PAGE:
Went a Walkin’ Past Your House Braved the storm for the one thing I failed to prepare for … my one remaining addiction. And Halloween decorations that caught the zeitgeist … Rate this:Share this:ShareTwitterEmailPrintFacebookLinkedInRedditLike this:Like Loading... Related 3 Comments
Hopefully everyone made it through Sandy safely. A few people I know that were impacted by the storm ‘only’ had varying amounts of property damage, but they and their family were unharmed- and that is the most important thing. Except for a total of maybe 30 hours of no power, the first of which lasted 22 hours I was fortunate enough to come through with no damage.
We did survive it ok – there was a little property damage. The awning off the upstairs terrace tore off and thankfully only fell onto the terrace. A pole that was holding it up bent, danced around a bit and eventually landed in my neighbor’s yard and not on anyone’s head. When you say 30 hours without power, the first of which lasted 22 hours — is that because of your generator? If I was into betting or investing, I’d be putting my $ on generators right now!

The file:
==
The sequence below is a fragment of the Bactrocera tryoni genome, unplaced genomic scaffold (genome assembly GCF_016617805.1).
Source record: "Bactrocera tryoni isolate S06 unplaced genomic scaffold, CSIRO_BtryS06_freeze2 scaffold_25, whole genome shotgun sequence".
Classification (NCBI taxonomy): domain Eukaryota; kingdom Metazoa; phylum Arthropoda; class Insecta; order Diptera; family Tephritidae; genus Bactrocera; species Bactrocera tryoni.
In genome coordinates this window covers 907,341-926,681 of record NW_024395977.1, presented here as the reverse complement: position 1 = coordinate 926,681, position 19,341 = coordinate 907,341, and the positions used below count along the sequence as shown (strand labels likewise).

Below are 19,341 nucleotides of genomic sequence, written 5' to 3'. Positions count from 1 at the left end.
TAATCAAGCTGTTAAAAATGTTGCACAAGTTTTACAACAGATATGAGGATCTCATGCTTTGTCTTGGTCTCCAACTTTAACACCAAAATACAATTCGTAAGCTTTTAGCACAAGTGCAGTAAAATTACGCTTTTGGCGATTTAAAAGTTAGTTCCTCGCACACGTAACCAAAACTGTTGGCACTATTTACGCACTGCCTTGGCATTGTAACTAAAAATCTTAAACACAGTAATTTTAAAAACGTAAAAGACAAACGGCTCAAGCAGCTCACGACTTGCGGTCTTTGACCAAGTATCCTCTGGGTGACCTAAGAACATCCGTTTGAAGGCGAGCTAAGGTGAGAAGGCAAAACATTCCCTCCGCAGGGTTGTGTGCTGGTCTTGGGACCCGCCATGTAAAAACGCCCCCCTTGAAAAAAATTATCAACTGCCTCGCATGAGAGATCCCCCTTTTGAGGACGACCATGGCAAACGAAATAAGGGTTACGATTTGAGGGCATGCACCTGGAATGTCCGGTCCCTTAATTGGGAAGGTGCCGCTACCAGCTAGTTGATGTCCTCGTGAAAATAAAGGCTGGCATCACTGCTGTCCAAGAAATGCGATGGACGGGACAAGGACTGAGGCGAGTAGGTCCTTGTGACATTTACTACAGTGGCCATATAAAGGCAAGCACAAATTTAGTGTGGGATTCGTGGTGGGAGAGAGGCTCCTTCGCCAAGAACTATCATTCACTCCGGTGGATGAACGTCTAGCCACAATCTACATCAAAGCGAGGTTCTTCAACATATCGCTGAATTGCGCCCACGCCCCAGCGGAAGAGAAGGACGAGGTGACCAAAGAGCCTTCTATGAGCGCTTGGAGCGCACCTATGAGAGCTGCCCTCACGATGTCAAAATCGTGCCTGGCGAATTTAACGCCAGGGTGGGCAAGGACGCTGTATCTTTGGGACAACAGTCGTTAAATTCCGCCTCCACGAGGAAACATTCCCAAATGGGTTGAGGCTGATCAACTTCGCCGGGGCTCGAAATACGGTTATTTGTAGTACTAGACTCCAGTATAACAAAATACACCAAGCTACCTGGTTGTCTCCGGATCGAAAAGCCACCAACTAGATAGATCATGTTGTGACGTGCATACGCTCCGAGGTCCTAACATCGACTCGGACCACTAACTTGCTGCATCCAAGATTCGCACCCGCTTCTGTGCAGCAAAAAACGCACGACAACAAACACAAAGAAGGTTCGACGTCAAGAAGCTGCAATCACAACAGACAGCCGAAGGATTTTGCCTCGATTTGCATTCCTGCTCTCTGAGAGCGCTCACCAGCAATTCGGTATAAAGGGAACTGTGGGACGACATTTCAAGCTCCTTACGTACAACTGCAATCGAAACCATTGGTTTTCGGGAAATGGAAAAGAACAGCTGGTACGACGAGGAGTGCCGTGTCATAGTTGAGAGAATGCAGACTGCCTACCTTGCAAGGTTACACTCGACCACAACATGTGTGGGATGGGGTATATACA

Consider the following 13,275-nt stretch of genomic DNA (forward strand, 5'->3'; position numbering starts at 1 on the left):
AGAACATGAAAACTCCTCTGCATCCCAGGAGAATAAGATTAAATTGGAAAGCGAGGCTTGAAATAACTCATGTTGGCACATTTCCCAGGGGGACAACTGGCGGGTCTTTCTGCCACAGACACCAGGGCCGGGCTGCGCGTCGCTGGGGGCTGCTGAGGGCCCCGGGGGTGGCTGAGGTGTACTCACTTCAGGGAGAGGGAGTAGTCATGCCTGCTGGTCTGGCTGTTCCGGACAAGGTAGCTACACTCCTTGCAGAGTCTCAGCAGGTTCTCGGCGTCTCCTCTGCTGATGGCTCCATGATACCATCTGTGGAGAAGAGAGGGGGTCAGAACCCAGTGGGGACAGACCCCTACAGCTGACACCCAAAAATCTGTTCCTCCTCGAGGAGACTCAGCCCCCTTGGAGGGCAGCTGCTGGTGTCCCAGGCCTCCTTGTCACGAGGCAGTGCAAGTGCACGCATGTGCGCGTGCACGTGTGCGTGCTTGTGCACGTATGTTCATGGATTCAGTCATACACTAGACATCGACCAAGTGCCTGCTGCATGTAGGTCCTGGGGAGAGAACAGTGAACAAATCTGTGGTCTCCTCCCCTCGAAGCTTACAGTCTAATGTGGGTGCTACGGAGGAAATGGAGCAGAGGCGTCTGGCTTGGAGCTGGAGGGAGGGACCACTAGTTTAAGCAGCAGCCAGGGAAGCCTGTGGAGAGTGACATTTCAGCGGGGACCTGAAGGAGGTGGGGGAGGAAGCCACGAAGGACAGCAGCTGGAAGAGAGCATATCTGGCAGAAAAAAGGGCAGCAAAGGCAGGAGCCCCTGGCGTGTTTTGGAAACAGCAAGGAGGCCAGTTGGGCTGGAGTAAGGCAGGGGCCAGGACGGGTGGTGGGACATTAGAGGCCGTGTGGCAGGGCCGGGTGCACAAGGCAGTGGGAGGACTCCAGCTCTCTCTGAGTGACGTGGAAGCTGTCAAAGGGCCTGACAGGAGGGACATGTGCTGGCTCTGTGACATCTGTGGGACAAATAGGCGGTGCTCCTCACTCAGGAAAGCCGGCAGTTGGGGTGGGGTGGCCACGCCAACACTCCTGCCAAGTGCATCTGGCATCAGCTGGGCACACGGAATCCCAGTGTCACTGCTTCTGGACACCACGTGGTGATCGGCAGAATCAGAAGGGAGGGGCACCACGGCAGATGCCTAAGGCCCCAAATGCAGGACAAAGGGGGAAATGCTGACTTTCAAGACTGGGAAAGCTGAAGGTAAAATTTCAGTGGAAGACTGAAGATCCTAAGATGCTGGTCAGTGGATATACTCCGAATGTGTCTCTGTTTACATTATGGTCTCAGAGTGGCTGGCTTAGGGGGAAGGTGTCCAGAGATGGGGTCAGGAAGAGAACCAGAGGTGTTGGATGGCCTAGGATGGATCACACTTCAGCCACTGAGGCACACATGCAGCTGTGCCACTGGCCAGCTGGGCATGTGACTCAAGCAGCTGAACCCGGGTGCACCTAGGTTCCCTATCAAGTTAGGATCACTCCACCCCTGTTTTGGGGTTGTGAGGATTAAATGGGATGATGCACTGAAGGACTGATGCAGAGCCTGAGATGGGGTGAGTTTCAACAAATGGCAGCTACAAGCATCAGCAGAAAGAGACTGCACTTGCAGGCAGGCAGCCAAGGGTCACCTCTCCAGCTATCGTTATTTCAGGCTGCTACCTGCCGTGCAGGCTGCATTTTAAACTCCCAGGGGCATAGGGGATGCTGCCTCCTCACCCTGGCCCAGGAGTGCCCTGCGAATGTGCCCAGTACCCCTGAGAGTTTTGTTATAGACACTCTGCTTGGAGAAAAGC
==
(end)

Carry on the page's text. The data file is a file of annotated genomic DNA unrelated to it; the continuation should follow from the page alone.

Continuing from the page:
Oh, almost forgot, my awning was moving about but all the pieces remained attached.
Actually I didn’t run the generator much. I have 2 deep cycle batteries connected to an inverter. I ran that for light and keeping things charged. The next morning I took the gen out, charged the batteries and used some high power devices the inverter couldn’t handle. The 22/ 30 hours was the time Con Ed wasn’t supplying power. I had electric from the inverter for all but about the 1st 15 minutes of the blackout.
Depending on what you want to keep running an inverter with one or more batteries may suffice. Every solution has it’s limits. For a generator you need fuel to run it but it can supply a lot of power for a fairly long time. Batteries/ inverters are quiet, are safe indoors but don’t hold as much power. They need periodic charging (can be solar but expensive and slow).
As an example, two 12 volt marine deep cycle batteries with an inverter. Combined they hold about 1 Kilowatt hour. Oversimplified you can run 1000 watts for an hour, or 500 watts for 2 hours, or 250 watts for 4 hours, &c.